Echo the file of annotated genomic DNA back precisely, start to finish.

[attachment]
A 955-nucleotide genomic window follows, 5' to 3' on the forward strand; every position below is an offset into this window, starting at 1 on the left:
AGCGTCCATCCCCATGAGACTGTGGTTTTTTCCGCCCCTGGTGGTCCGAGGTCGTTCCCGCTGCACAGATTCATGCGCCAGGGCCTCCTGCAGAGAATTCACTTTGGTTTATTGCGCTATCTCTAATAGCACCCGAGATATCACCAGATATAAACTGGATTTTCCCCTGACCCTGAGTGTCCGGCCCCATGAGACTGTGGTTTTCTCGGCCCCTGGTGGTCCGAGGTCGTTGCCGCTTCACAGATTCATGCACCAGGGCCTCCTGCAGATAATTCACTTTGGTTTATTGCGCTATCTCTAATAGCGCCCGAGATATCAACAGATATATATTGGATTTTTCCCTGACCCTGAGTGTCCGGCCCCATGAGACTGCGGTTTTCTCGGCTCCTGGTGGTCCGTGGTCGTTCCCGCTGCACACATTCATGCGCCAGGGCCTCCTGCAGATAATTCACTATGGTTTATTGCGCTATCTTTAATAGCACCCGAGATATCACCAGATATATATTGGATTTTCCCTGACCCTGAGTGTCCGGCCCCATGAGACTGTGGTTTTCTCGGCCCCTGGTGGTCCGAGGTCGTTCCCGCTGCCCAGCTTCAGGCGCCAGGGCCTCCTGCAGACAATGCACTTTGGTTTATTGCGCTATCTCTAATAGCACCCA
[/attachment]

A 955-nucleotide genomic window follows, 5' to 3' on the forward strand; every position below is an offset into this window, starting at 1 on the left:
AGCGTCCATCCCCATGAGACTGTGGTTTTTTCCGCCCCTGGTGGTCCGAGGTCGTTCCCGCTGCACAGATTCATGCGCCAGGGCCTCCTGCAGAGAATTCACTTTGGTTTATTGCGCTATCTCTAATAGCACCCGAGATATCACCAGATATAAACTGGATTTTCCCCTGACCCTGAGTGTCCGGCCCCATGAGACTGTGGTTTTCTCGGCCCCTGGTGGTCCGAGGTCGTTGCCGCTTCACAGATTCATGCACCAGGGCCTCCTGCAGATAATTCACTTTGGTTTATTGCGCTATCTCTAATAGCGCCCGAGATATCAACAGATATATATTGGATTTTTCCCTGACCCTGAGTGTCCGGCCCCATGAGACTGCGGTTTTCTCGGCTCCTGGTGGTCCGTGGTCGTTCCCGCTGCACACATTCATGCGCCAGGGCCTCCTGCAGATAATTCACTATGGTTTATTGCGCTATCTTTAATAGCACCCGAGATATCACCAGATATATATTGGATTTTCCCTGACCCTGAGTGTCCGGCCCCATGAGACTGTGGTTTTCTCGGCCCCTGGTGGTCCGAGGTCGTTCCCGCTGCCCAGCTTCAGGCGCCAGGGCCTCCTGCAGACAATGCACTTTGGTTTATTGCGCTATCTCTAATAGCACCCA